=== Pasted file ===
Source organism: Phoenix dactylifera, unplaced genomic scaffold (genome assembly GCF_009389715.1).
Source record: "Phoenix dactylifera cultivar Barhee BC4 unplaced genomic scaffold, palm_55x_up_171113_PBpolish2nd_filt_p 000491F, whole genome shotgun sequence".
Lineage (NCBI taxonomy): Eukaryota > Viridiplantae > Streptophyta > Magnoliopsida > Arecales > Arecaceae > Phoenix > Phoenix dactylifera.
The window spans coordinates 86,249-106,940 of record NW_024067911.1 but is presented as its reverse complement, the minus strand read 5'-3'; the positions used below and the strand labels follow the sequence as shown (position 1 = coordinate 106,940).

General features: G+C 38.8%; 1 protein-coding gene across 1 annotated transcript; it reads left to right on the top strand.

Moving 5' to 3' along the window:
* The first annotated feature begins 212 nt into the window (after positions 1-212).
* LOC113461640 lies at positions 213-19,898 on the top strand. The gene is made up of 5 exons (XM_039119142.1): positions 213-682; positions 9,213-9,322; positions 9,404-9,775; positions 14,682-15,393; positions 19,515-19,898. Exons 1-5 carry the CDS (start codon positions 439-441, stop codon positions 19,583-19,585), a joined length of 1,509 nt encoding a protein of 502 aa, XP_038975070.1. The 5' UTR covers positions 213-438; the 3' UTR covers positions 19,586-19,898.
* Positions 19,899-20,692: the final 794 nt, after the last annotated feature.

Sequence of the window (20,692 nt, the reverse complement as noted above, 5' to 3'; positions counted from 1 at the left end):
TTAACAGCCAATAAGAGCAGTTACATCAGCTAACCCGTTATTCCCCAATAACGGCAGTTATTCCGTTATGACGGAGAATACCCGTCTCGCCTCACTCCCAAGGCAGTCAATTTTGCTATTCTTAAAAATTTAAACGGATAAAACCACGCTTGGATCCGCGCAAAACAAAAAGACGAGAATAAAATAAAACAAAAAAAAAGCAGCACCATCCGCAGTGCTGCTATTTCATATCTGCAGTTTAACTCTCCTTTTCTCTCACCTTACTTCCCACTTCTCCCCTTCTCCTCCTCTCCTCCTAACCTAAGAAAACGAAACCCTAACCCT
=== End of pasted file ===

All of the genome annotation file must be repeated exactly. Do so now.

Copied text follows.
Source organism: Phoenix dactylifera, unplaced genomic scaffold (genome assembly GCF_009389715.1).
Source record: "Phoenix dactylifera cultivar Barhee BC4 unplaced genomic scaffold, palm_55x_up_171113_PBpolish2nd_filt_p 000491F, whole genome shotgun sequence".
Lineage (NCBI taxonomy): Eukaryota > Viridiplantae > Streptophyta > Magnoliopsida > Arecales > Arecaceae > Phoenix > Phoenix dactylifera.
The window spans coordinates 86,249-106,940 of record NW_024067911.1 but is presented as its reverse complement, the minus strand read 5'-3'; the positions used below and the strand labels follow the sequence as shown (position 1 = coordinate 106,940).

General features: G+C 38.8%; 1 protein-coding gene across 1 annotated transcript; it reads left to right on the top strand.

Moving 5' to 3' along the window:
* The first annotated feature begins 212 nt into the window (after positions 1-212).
* LOC113461640 lies at positions 213-19,898 on the top strand. The gene is made up of 5 exons (XM_039119142.1): positions 213-682; positions 9,213-9,322; positions 9,404-9,775; positions 14,682-15,393; positions 19,515-19,898. Exons 1-5 carry the CDS (start codon positions 439-441, stop codon positions 19,583-19,585), a joined length of 1,509 nt encoding a protein of 502 aa, XP_038975070.1. The 5' UTR covers positions 213-438; the 3' UTR covers positions 19,586-19,898.
* Positions 19,899-20,692: the final 794 nt, after the last annotated feature.

Sequence of the window (20,692 nt, the reverse complement as noted above, 5' to 3'; positions counted from 1 at the left end):
TTAACAGCCAATAAGAGCAGTTACATCAGCTAACCCGTTATTCCCCAATAACGGCAGTTATTCCGTTATGACGGAGAATACCCGTCTCGCCTCACTCCCAAGGCAGTCAATTTTGCTATTCTTAAAAATTTAAACGGATAAAACCACGCTTGGATCCGCGCAAAACAAAAAGACGAGAATAAAATAAAACAAAAAAAAAGCAGCACCATCCGCAGTGCTGCTATTTCATATCTGCAGTTTAACTCTCCTTTTCTCTCACCTTACTTCCCACTTCTCCCCTTCTCCTCCTCTCCTCCTAACCTAAGAAAACGAAACCCTAACCCT